Date of Award
Bachelor of Science
head loading, suface, skull, procedure, density, bone
Head-loading is a means of transporting heavy loads accross rough, rural terrains practiced by many peoples in Third World countries. Years of practicing head-loading is said to result in increase spinal bone density and permantly grooved skulls. The most infamous people who practice head-loading are the porters of Nepal, who carry loads by means of a head sling straped across their foreheads, and South African women, who carry loads directly on their heads. To simulate and measure the instantaneous micro deformations occurring on the surface of the skull due to head-loading, a test procedure has been developed using a plastic human skull model. The effect of applying an axial load to the skull is examined using a non-contact strain deformation measuring technique known as speckle image photogrammetry. This technique uses two high resolution cameras to monitor the three dimensional deformations occurring on the outer surface of a relatively large portion of the skull. ARAMIS optical deformation software (GOM Optical Measuring Techniques) has been used to compute the strain field gradients on the surface of the model plastic skull while loaded, suggesting a similar test procedure and speckling technique can be used on a masecrated human skull.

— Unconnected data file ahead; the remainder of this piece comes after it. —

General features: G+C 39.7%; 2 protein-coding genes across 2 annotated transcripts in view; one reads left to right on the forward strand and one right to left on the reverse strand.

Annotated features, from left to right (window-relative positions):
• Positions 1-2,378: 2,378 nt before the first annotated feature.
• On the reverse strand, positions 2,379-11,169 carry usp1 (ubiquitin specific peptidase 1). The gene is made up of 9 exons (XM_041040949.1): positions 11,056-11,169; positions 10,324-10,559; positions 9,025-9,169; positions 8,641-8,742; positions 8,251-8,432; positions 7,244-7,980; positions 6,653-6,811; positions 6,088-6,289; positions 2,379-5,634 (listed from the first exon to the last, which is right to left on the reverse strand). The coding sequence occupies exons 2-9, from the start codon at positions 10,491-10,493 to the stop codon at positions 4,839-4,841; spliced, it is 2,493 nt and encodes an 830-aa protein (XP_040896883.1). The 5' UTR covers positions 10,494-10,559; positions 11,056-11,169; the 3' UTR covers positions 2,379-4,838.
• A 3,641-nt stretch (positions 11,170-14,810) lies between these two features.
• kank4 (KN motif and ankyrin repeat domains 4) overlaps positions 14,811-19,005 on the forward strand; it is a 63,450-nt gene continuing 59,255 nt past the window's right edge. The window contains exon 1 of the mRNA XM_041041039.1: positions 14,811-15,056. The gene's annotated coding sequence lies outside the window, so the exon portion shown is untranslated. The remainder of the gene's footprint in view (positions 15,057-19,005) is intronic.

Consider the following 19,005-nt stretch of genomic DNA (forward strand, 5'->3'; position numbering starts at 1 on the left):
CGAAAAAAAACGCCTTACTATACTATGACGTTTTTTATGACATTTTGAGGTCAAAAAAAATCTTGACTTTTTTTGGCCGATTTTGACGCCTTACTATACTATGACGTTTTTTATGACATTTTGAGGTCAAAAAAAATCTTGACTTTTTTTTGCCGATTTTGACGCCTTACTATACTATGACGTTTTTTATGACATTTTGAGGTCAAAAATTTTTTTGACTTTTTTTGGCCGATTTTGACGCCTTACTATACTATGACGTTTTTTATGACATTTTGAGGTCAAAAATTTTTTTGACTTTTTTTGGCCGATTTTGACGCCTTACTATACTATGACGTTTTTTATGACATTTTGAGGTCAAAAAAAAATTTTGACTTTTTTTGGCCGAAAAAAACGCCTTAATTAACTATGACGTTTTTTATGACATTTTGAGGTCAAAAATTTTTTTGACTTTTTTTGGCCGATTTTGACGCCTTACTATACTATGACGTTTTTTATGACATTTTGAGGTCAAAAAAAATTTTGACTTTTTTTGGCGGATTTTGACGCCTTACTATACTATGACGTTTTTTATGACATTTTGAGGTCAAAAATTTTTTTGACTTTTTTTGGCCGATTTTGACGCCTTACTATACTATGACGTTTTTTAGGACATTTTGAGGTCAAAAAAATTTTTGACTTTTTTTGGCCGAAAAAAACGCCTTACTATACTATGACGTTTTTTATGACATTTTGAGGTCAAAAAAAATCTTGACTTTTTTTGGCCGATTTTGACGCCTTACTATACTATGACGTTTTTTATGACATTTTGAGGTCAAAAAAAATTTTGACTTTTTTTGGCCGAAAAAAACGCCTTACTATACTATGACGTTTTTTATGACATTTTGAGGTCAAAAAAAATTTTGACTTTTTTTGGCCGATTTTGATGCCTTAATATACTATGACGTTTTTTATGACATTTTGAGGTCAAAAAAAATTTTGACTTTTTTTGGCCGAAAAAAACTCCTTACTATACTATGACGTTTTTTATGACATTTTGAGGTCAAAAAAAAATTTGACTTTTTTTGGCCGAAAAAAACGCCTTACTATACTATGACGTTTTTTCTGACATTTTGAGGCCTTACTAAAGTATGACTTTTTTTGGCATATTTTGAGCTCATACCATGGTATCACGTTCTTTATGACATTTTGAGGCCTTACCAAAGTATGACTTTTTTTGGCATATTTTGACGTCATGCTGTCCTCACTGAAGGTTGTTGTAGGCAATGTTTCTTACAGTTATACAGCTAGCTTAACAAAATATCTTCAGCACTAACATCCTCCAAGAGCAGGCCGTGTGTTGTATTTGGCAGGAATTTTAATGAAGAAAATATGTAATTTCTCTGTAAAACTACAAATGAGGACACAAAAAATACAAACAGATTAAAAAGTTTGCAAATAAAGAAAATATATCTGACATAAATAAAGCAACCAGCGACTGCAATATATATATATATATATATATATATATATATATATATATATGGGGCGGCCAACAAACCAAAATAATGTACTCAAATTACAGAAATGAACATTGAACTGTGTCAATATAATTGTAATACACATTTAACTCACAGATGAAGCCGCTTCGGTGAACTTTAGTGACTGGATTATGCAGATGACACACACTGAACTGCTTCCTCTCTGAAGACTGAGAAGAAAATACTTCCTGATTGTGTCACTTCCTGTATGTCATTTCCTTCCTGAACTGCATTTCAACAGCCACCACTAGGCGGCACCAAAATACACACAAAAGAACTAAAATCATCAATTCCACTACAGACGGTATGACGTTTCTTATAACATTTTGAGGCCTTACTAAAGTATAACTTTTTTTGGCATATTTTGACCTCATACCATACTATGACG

Graveley, Matthew, "Measuring the Strain Field Gradients on the Surface of a Model Human Skull while Axially Loaded to Simulate Head-loading" (2012). Honors Theses. 824.